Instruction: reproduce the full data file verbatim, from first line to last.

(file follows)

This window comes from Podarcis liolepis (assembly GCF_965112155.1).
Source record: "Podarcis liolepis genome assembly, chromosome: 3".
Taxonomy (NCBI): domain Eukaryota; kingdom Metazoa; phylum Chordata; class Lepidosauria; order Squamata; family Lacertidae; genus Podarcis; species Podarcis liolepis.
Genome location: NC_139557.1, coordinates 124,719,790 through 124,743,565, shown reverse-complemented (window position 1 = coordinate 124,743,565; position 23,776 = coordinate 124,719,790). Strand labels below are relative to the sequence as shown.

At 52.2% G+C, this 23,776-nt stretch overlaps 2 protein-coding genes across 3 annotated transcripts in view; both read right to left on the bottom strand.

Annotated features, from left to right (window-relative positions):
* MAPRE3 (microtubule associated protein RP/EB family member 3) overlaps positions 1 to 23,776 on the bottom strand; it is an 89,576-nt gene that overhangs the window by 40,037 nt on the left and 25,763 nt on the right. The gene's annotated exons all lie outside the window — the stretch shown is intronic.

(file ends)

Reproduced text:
This window comes from Podarcis liolepis (assembly GCF_965112155.1).
Source record: "Podarcis liolepis genome assembly, chromosome: 3".
Taxonomy (NCBI): domain Eukaryota; kingdom Metazoa; phylum Chordata; class Lepidosauria; order Squamata; family Lacertidae; genus Podarcis; species Podarcis liolepis.
Genome location: NC_139557.1, coordinates 124,719,790 through 124,743,565, shown reverse-complemented (window position 1 = coordinate 124,743,565; position 23,776 = coordinate 124,719,790). Strand labels below are relative to the sequence as shown.

At 52.2% G+C, this 23,776-nt stretch overlaps 2 protein-coding genes across 3 annotated transcripts in view; both read right to left on the bottom strand.

Annotated features, from left to right (window-relative positions):
* MAPRE3 (microtubule associated protein RP/EB family member 3) overlaps positions 1 to 23,776 on the bottom strand; it is an 89,576-nt gene that overhangs the window by 40,037 nt on the left and 25,763 nt on the right. The gene's annotated exons all lie outside the window — the stretch shown is intronic.